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Monocytes and macrophages and placental malaria infections in an area of unstable malaria transmission in eastern Sudan

  • 1,
  • 1,
  • 2,
  • 3,
  • 4 and
  • 4Email author
Diagnostic Pathology20116:83

  • Received: 14 August 2011
  • Accepted: 19 September 2011
  • Published:



Maternal immunity is thought to play a major role in the increased susceptibility of pregnant women to Plasmodium falciparum malaria. Few studies exist on immunohistochemical characterization of the placental inflammatory infiltrate. The current study was conducted in Gadarif hospital in an area characterized by unstable malaria transmission in eastern Sudan.


Ninety three placentae were investigated for malaria histological changes and immunohistochemical study for monocytes and macrophages (CD68).


While 1(1.1%), 2(2.2%) and 20(21.5%) of the 93 placentae had acute, chronic and past malaria infections, 70(75.2%) had no malaria infections. Monocytes and macrophage (CD 68) were detected in 29 (31.2%) of these 93 placentae. Significantly higher rate of monocytes and macrophage were detected in placentae with malaria infections [11/23 (47.8%) vs. 18/70 (25.7%); P = 0.047] especially in placentae with past malaria infections. Placental malaria infections and monocytes and macrophages cells infiltration were not different between primiparae and multiparae. There was no significant difference in the birth weight between the women with placental malaria infections/monocytes and macrophages cells infiltration and those who had no placental malaria infections/cellular infiltrations.


Significantly higher rate of monocytes and macrophage were detected in placentae with malaria infections. Neither placental malaria infections nor cellular infiltrates were associated with parity or lead to reduction of birth weight.


  • Birth Weight
  • Malaria
  • Malaria Infection
  • Inflammatory Cell Infiltration
  • Cellular Infiltrate


Malaria during pregnancy is a major public health problem in tropical and subtropical regions; each year 25 million African women become pregnant in malaria endemic areas [1]. Pregnant women are more susceptible to malaria than their non-pregnant counterparts [2]. Malaria infections are associated with poor maternal and fetal outcomes [3, 4]. Malaria during pregnancy is a huge burden in Sudan [3, 5] and it is one of the leading causes of maternal mortality [6].

During pregnancy, adhesion of Plasmodium falciparum-infected erythrocytes to syncytiotrophoblast leads to parasite sequestration in the intervillous space. The parasite adheres specifically to chondroitin sulfate-A expressed on syncytiotrophoblast [7]. The increased susceptibility of pregnant women to malaria was thought to result from pregnancy-related immunomodulation and Th1/Th2 shift to decreased Th1-type cytokines and increased Th2-type cytokines to prevent rejection of fetal allograft [8, 9]. However, this modulation was proposed to result from a state of monocyte activation and lymphocyte inhibition [10], the immunomodulation is more important in placental than in the peripheral blood [11]. The inflammatory response is responsible for functional damage in placental villi, and disturbs feto-maternal exchange, leading to low birth weight [12, 13]. Histological studies on malaria have shown that P. falciparum-infected placentae are characterized by an increase in inflammatory cells in the intervillous space [13, 14]. The placental malaria parasite -related cell infiltrates are mainly monocytes and macrophages, with a smaller population of granulocytes and lymphocytes [1417]. Few studies addressed the characteristics of the immunological responses of these cell infiltrates [18]. In the present study, we identified monocytes and macrophages in the placenta immunohistochemically, using monoclonal antibodies to CD68, in samples from women in Gadarif hospital which is located in an area characterized by unstable malaria transmission in eastern Sudan [19].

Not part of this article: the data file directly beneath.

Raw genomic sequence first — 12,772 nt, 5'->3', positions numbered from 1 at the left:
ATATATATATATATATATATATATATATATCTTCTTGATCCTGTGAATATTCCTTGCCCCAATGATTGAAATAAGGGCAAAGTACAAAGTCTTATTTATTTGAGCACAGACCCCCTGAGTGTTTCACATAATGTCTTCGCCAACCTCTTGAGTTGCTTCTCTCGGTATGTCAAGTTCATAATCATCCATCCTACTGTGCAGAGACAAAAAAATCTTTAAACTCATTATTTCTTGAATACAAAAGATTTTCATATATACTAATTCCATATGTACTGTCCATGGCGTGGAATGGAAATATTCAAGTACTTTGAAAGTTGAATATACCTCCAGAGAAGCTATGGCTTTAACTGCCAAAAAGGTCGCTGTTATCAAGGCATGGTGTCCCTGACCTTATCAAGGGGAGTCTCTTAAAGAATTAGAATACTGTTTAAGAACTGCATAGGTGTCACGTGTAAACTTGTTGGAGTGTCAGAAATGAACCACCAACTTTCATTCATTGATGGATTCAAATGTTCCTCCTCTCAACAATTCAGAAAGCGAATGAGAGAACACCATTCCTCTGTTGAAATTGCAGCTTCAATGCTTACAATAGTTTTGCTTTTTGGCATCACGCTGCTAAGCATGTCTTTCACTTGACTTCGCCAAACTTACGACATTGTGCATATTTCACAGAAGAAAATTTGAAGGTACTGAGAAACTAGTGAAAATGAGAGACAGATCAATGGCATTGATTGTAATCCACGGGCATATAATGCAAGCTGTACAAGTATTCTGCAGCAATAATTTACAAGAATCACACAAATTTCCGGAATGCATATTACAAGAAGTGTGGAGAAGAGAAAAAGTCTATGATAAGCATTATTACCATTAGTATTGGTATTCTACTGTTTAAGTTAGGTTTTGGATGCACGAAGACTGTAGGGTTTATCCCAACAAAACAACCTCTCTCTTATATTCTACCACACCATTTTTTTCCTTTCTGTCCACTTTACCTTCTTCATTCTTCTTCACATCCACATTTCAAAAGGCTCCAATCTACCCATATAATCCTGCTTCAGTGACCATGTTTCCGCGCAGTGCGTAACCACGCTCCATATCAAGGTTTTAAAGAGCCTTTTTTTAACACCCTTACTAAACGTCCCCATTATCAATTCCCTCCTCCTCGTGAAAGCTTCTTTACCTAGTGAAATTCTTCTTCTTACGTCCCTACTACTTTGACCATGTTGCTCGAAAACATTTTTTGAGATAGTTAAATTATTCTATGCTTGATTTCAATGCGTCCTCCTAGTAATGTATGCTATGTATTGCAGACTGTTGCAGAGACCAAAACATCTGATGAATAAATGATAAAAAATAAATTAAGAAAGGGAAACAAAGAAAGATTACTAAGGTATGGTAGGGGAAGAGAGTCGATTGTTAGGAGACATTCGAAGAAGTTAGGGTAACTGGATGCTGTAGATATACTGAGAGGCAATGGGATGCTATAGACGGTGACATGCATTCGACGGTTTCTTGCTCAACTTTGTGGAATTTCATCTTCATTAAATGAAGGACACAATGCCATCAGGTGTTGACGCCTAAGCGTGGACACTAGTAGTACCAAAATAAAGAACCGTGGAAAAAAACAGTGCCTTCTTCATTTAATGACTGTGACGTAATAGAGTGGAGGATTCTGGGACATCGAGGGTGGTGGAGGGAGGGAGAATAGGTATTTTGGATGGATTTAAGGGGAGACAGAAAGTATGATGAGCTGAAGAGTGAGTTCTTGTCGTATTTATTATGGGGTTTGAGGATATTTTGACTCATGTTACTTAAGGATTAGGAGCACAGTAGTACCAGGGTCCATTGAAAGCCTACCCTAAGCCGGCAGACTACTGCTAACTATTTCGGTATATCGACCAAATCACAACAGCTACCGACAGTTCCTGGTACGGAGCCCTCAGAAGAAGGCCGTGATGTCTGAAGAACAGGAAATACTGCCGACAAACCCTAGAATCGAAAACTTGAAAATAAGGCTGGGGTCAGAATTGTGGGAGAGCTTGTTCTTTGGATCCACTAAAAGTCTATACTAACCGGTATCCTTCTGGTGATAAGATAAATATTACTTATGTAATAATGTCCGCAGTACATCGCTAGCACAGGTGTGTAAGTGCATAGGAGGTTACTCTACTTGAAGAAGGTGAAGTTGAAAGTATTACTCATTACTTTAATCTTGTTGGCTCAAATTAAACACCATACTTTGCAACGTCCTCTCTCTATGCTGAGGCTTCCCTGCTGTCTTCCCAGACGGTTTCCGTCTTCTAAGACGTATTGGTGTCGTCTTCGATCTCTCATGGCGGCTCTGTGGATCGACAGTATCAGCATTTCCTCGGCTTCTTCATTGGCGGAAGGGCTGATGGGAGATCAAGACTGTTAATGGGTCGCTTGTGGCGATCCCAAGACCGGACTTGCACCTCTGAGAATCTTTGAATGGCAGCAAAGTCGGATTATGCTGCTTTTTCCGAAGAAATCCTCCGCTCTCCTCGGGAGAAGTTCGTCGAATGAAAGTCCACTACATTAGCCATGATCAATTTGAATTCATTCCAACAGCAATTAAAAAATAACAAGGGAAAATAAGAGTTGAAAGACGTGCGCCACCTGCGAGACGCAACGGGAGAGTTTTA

Materials and methods

A cross sectional study was conducted in Gadarif Maternity Hospital during October 2009. Ninety-three consecutive women with singleton pregnancy were approached to participate in the study. After signing an informed consent, obstetrical and medical history (age and parity) were gathered using questionnaires. The babies were weighed immediately following the delivery using electronic digital scale to the nearest 50g. Maternal, placental and cord blood films were prepared, the slides were Giemsa-stained and the number of asexual P. falciparum parasites per 200 white blood cells was counted and double-checked blindly by an expert microscopist. Maternal haemoglobin concentrations were estimated by HemoCue haemoglobinometer (HemoCue AB, Angelhom, Sweden).

Placental Histology